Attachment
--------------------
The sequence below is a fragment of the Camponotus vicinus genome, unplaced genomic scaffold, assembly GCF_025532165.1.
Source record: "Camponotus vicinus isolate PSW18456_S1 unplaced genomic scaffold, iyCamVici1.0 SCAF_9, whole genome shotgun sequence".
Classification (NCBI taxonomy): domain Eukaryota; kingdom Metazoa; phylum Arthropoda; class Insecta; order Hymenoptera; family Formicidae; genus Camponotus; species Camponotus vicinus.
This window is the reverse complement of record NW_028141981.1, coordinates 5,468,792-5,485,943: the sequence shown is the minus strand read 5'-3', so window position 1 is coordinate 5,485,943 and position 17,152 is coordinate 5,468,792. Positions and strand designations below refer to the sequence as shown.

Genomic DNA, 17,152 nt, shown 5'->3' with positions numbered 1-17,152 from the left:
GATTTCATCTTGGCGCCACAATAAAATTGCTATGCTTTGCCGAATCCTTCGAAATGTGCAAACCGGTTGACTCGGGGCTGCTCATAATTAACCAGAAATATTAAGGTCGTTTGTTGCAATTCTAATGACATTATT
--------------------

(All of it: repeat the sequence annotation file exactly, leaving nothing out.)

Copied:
The sequence below is a fragment of the Camponotus vicinus genome, unplaced genomic scaffold, assembly GCF_025532165.1.
Source record: "Camponotus vicinus isolate PSW18456_S1 unplaced genomic scaffold, iyCamVici1.0 SCAF_9, whole genome shotgun sequence".
Classification (NCBI taxonomy): domain Eukaryota; kingdom Metazoa; phylum Arthropoda; class Insecta; order Hymenoptera; family Formicidae; genus Camponotus; species Camponotus vicinus.
This window is the reverse complement of record NW_028141981.1, coordinates 5,468,792-5,485,943: the sequence shown is the minus strand read 5'-3', so window position 1 is coordinate 5,485,943 and position 17,152 is coordinate 5,468,792. Positions and strand designations below refer to the sequence as shown.

Genomic DNA, 17,152 nt, shown 5'->3' with positions numbered 1-17,152 from the left:
GATTTCATCTTGGCGCCACAATAAAATTGCTATGCTTTGCCGAATCCTTCGAAATGTGCAAACCGGTTGACTCGGGGCTGCTCATAATTAACCAGAAATATTAAGGTCGTTTGTTGCAATTCTAATGACATTATT